Extending TAM and IDT to Predict the Adoption of the Internet for B-to-B Marketing Activities: An Empirical Study of UK Companies

Extending TAM and IDT to Predict the Adoption of the Internet for B-to-B Marketing Activities: An Empirical Study of UK Companies

Riyad Eid (United Arab Emirates University, UAE)
Copyright: © 2009 |Pages: 18
DOI: 10.4018/jebr.2009040605

Abstract

There has been considerable Research into the usage of the Internet for Business-to-Business (B-to-B) marketing activities in recent years. The need to understand how and why B-to-B companies utilize the Internet is important for researchers and practitioners alike. This study combines Davis’ model-the Technology Acceptance Model (TAM)- and Roger’s Theory- the Innovation diffusion Theory (IDT) to understand the process of Internet adoption for marketing purposes. It makes a comprehensive review of information technology, information systems, and marketing literature to locate factors that predict Internet use for marketing purposes. Moreover, it extends both TAM and IDT to find out factors that affect relative advantage, ease of use and compatibility of using the Internet for B-to-B marketing activities. Using a sample of 123 UK companies utilize the Internet, we found a substantial positive effect of the proposed factors on the Internet usage for B-to-B marketing activities.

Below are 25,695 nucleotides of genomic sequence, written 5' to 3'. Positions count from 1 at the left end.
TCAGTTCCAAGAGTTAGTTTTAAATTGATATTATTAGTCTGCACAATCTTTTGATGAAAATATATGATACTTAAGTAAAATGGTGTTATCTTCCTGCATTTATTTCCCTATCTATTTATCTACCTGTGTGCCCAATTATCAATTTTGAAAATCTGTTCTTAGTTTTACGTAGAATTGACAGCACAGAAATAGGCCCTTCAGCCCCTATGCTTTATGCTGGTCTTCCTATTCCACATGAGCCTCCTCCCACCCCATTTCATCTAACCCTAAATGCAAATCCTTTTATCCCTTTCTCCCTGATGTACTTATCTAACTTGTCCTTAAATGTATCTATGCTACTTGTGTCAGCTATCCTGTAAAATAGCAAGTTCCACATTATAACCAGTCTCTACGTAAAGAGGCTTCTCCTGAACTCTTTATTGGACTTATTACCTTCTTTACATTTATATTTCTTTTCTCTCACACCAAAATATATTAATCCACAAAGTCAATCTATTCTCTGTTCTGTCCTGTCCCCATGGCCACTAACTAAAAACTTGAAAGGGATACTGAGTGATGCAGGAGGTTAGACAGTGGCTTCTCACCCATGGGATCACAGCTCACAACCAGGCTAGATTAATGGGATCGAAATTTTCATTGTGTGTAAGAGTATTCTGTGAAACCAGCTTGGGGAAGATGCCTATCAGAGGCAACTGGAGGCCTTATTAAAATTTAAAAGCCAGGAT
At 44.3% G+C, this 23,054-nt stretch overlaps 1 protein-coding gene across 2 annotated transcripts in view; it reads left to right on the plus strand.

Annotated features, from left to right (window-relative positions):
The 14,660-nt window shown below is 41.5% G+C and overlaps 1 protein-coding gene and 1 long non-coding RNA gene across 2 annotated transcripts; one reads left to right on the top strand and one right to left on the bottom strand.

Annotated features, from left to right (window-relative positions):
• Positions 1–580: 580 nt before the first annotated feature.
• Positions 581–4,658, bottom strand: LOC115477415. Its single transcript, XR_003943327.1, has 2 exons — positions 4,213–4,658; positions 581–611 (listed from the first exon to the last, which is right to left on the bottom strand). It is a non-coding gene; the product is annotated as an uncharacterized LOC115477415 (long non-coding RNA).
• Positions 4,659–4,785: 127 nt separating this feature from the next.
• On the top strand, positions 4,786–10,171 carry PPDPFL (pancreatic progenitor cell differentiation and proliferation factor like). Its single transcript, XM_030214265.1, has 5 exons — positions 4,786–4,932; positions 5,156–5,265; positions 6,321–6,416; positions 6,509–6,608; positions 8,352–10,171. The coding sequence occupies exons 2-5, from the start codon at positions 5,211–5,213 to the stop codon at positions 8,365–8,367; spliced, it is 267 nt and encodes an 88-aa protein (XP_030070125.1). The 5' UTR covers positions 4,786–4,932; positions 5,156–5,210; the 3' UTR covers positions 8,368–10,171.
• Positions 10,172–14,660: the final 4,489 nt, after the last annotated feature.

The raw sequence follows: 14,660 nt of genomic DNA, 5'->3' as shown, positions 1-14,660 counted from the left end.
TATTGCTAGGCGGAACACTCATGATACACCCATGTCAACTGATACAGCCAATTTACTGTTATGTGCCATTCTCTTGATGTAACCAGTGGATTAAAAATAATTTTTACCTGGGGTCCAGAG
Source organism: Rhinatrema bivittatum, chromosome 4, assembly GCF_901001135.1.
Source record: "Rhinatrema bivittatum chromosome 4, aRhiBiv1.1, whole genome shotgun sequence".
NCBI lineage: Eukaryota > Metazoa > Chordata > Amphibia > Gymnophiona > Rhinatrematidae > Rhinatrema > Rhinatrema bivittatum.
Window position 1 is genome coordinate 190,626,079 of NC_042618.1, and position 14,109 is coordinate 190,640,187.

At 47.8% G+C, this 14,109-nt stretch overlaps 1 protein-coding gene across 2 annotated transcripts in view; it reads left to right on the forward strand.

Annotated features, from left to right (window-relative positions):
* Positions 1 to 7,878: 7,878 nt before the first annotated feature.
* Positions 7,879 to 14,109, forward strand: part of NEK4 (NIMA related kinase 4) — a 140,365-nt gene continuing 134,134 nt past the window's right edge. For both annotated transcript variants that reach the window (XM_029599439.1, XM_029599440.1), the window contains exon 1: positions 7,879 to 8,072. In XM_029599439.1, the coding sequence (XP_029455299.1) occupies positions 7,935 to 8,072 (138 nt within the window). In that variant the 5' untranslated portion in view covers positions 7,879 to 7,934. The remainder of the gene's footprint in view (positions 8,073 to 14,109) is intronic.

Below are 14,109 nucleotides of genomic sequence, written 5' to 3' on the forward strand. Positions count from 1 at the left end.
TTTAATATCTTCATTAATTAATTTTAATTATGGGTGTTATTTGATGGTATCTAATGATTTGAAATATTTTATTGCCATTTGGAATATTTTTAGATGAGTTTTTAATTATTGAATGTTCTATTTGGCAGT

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Objectives Of The Paper

To analyze the adoption of the Internet by B-to-B companies, the following main question has been developed:

  • -

    What are the factors that affect the adoption of the Internet for B-to-B international marketing?

This was the overall question to be answered by the current study; defined by the following three objectives:

  • To explore the factors that influence the adoption of the Internet by B-to-B companies,

  • To develop and clarify a conceptual model integrating these adoption constructs, and its consequences on B-to-B companies’ usage of the Internet for their marketing activities and,

  • To specify and test hypothesised relationships derived from the conceptual framework.

In the following sections, first the development of the conceptual model and the hypotheses of the study are presented. Next, the methodology of the study is discussed followed by the analysis and results. More specifically, the conceptual model is tested using path analysis, and data collected by mail survey of 123 B-to-B UK companies. Finally, the conclusions and their implications are discussed.

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